Who is Francia Marquez, the first black Colombian vice president?

Who is Francia Marquez, the first black Colombian vice president?

Political analysts have predicted that Marquez is slated to lead a new equality ministry when the officials are chosen.

Environmental activist Francia Marquez, who was former leftist guerrilla Gustavo Petro's running mate in the Colombian election, will be the first black woman to become the vice president of the country.

Black people have been grossly underrepresented in politics even though they comprise 9.3 per cent of Colombia's population.

Marquez, who is a single mother and former housekeeper, has promised to improve the lives of women, black and indigenous people, peasants, the gay community, and young people.

Even though Marquez has pledged to improve women's rights and help the poor access health and education, it is unclear how much freedom the 40-year-old will have to carry them out as the position of vice president is nebulous in Colombia.

Petro, who repeatedly clashed with officials when he was Bogota's mayor, is a stubborn manager and presidents are free to assign ministries or other specialties to their second-in-command in Colombia.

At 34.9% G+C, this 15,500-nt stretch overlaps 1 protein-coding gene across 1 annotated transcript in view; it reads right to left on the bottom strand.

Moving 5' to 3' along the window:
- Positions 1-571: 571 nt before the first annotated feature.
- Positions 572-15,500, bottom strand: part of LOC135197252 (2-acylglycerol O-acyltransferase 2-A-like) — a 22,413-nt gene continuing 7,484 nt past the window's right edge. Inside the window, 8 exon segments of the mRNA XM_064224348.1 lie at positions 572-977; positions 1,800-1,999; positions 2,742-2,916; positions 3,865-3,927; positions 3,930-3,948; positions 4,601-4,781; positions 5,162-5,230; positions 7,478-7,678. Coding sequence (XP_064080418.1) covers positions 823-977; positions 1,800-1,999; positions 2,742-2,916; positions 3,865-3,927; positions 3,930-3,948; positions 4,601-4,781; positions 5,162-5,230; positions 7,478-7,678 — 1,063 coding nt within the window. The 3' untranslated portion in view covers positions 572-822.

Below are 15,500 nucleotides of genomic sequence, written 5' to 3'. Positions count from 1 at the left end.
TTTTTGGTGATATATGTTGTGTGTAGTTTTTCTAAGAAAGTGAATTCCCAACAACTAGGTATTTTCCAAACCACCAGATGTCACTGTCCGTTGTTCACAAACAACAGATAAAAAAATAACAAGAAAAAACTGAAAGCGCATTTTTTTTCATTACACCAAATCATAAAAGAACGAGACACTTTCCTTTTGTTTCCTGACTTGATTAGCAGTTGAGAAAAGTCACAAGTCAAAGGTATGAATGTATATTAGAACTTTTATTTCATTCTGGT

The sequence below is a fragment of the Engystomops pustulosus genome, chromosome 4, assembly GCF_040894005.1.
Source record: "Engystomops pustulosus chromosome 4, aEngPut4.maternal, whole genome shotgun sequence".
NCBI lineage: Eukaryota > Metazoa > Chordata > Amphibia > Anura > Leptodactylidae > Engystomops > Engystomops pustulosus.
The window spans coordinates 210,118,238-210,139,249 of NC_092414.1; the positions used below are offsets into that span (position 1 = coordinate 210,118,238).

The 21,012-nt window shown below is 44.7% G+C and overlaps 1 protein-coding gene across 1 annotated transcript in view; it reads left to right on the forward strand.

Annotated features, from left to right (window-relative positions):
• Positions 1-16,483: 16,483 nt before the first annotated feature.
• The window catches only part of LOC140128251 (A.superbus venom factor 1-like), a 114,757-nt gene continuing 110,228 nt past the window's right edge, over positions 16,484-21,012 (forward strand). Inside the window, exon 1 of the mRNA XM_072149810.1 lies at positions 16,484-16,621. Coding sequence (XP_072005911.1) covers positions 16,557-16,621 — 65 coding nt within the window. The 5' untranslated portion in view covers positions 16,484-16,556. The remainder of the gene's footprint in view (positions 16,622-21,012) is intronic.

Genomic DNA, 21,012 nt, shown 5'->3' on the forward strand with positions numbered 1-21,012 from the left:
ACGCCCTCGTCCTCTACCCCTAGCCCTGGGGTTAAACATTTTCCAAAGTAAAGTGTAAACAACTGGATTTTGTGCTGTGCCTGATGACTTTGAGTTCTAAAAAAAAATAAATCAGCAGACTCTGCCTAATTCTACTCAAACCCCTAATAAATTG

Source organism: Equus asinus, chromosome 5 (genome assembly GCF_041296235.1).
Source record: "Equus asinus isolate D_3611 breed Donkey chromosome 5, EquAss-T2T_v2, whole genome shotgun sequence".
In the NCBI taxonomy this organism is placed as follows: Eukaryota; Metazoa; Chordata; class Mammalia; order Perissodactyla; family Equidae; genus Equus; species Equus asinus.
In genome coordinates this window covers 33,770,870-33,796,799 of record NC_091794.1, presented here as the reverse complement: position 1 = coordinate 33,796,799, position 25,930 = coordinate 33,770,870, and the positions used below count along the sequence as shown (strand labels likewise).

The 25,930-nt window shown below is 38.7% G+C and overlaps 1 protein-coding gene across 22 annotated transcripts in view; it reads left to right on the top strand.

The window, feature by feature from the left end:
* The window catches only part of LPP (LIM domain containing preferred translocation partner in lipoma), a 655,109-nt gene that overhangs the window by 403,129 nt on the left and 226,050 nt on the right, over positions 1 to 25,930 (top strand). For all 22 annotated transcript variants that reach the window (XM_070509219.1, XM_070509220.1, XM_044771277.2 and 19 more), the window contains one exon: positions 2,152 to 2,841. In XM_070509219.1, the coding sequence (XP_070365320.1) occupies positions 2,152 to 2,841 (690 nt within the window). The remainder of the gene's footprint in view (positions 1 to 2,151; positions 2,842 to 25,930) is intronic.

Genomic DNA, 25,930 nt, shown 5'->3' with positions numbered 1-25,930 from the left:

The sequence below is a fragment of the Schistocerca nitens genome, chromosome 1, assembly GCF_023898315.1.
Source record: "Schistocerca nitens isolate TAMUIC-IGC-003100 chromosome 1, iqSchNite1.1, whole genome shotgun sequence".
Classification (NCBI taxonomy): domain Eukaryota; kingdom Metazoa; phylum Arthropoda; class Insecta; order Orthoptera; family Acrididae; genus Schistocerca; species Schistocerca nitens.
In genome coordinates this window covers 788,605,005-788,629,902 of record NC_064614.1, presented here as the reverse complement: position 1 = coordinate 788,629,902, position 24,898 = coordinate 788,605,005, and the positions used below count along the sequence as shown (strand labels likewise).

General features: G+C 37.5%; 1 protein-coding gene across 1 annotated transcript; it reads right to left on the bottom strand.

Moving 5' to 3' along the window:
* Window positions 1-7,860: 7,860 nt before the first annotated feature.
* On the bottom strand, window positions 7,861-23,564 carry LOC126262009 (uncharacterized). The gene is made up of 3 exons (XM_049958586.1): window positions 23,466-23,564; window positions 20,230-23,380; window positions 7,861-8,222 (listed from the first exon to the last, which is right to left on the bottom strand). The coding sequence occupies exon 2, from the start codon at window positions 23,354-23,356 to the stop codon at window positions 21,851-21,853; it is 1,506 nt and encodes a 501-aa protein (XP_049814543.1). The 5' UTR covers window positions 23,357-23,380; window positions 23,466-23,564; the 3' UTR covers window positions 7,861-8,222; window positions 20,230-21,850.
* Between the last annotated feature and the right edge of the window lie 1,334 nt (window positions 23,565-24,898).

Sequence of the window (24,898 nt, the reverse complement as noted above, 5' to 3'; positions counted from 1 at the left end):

Marquez, who won the prestigious Goldman Environmental Prize in 2018 for opposing gold mining in her home municipality of Suarez, has received death threats from illegal armed groups.

Who is Francia Marquez, the first black Colombian vice president?
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Political analysts have predicted that Marquez is slated to lead a new equality ministry when the officials are chosen.

Andes director for the Washington Office on Latin America, Gimena Sanchez-Garzoli told Reuters that the two may clash once in office if Petro reneges on plans to give Marquez a policymaking role or micro-manages her decisions.

According to Sanchez-Garzoli, ''He has always put what he thinks is most important, or his idea of what things should be, before really getting a full consensus with others.''

In their coalition's March primary, Marquez came second to Petro with 783,000 votes. Tallying more ballots than the winner of the centrist primary, she has significant support on her own merits, according to Sanchez-Garzoli.

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